If the US prosecution system wasn’t so generally competent. I would advocate referring the US to the international criminal court so that senior figures in the Bush administration could be arrested and tried for crimes against humanity, in particular the use of torture.
But it is competent, although it has been hamstrung by the clever legal footwork of the Bush administration plus the use of the presidential veto—as with the recent veto of legislation that would have required the CIA and all intelligence services to abide by the restrictions contained in the US army field manual on holding and interrogating prisoners.
We all know that the US practices torture against terrorist suspects—waterboarding, or simulated drowning, clearly constitutes torture—and we assume that when a new president is elected, given the clear statements of the remaining three candidates, the practice will stop. What we don’t know is if a new president will have the guts to open the windows in the justice department and allow the fresh air of the rule of law to blow in. If he or she does, unless congress declares an amnesty, then senior figures in the Bush administration will be hauled into court, just as senior figures in the Nixon administration were hauled into court and sent to prison in the wake of the Watergate scandal.
A recent Associated Press story on the decision-making that led to torture being authorised appears to suggest that the net of culpability will be spread wide—embracing not only hardliners such as Dick Cheney and former attorney general John Ashcroft, but more liberal figures including Condoleezza Rice and her predecessor as secretary of state, Colin Powell.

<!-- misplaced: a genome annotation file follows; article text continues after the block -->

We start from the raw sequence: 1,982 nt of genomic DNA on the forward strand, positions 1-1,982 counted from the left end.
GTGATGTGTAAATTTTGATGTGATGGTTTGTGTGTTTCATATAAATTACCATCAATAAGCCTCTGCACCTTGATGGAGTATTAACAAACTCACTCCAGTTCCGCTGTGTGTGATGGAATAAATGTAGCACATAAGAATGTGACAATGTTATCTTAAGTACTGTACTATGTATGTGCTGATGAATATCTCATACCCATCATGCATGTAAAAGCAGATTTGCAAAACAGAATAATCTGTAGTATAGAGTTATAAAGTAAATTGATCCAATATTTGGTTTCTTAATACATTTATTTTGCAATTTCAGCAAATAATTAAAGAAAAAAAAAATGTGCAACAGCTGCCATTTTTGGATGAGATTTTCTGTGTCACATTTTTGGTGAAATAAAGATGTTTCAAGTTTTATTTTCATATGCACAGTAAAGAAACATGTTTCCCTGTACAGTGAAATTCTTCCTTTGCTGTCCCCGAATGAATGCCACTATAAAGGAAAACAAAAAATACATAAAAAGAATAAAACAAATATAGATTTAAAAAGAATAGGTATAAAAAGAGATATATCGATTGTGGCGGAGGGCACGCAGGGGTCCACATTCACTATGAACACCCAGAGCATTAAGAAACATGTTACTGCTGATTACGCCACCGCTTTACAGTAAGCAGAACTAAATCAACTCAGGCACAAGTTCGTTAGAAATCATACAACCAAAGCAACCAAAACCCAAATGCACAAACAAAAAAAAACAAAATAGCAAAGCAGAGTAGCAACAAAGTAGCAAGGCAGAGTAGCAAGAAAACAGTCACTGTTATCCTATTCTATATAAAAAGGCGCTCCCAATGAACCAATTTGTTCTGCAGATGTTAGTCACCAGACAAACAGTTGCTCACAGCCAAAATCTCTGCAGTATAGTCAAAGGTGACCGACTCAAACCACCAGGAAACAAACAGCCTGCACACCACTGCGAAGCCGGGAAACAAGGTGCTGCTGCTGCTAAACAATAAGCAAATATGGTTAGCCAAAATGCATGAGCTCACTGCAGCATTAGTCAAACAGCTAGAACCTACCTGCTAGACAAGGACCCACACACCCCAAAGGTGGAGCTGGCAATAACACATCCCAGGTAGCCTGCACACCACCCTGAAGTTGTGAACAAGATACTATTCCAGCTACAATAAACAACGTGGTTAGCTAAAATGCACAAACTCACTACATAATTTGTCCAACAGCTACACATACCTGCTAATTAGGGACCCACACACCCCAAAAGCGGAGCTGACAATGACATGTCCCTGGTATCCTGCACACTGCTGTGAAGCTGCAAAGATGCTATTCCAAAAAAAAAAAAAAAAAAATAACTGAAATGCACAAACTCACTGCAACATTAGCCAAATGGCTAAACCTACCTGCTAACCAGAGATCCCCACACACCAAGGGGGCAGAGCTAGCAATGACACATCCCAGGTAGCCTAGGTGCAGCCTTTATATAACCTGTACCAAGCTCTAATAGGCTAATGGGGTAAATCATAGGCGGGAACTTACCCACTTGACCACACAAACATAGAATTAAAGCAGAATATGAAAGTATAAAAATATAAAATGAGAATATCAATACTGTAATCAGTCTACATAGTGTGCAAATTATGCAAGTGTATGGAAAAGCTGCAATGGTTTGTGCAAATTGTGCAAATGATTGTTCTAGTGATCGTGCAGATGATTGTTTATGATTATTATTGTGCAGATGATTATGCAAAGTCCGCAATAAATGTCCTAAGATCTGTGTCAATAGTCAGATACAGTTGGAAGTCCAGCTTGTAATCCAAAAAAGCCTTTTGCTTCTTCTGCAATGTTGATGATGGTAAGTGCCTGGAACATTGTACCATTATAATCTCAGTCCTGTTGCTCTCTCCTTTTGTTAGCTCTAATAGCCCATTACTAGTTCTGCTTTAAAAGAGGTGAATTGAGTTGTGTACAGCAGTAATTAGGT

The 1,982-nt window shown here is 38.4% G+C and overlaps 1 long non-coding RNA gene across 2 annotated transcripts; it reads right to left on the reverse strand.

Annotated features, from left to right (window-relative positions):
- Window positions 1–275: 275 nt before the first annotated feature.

These were the participants in White House meetings that led to the infamous memos of the office of the legal council of the justice department that in 2002 and 2003 laid out the justification for tough interrogation tactics. According to AP, “At times CIA officers would demonstrate some of the tactics to make sure that the principals could understand what they planned to do.” ABC television, covering the same story, quoted Ashcroft as saying at the time, “Why are we talking about this in the White House?… History will not judge this kindly.”
Neither will the US military. Even under Bush, the military has investigated hundreds of service members for abuses in Iraq and Afghanistan. It takes great pride in teaching its soldiers civilised rules of war. Career military commanders and lawyers have consistently opposed the White House lead on reinterpreting the Geneva conventions. Most of them are old enough to remember that it was Ronald Reagan and Margaret Thatcher who led the way in asking their legislatures to ratify the UN convention against torture in 1988. These leaders were not so naive as to think that western civilisation would never face again unscrupulous opponents, but they became convinced, as Steven Ratner eloquently put it in Foreign Policy, that without these legal protections the west would “invite a world of wars in which laws disappear. And the horrors of such wars would far surpass anything the war on terror could deliver.”
What argument could the Bush principals argue in their defence? Do they know how isolated they are? Britain and Spain have had to deal with the trials of those accused of major bombings. The prosecutors have managed to win convictions without abrogating the tough European human rights treaties, which constrain them even more than the Geneva conventions.
Can they even prove torture works? There is no general accounting office report that weighs the results of torture against other forms of intelligence gathering. The most recent investigations of the value of torture have been done in the wake of the so-called battle of Algiers in the 1950s by the many French official torturers who have written memoirs describing what they did. Their conclusion was that the intelligence produced by torture was inferior to work done by informers and other policing activities. According to Darius Rejali in his monumental work Torture and Democracy, “if we go through the entire battle event by event, we find only two instances in which one could say that torture generated true, critically timely information.” General Jacques Massu, the top French commander in Algeria, when asked later if torture was indispensable in wartime, replied, “No, it grieves me. We could have done things differently.”
The French government managed to silence the debate at the time. Today’s America is a much more open society. Let us see, once free of the Bush administration, what it can do to punish those involved in this grievous wrong.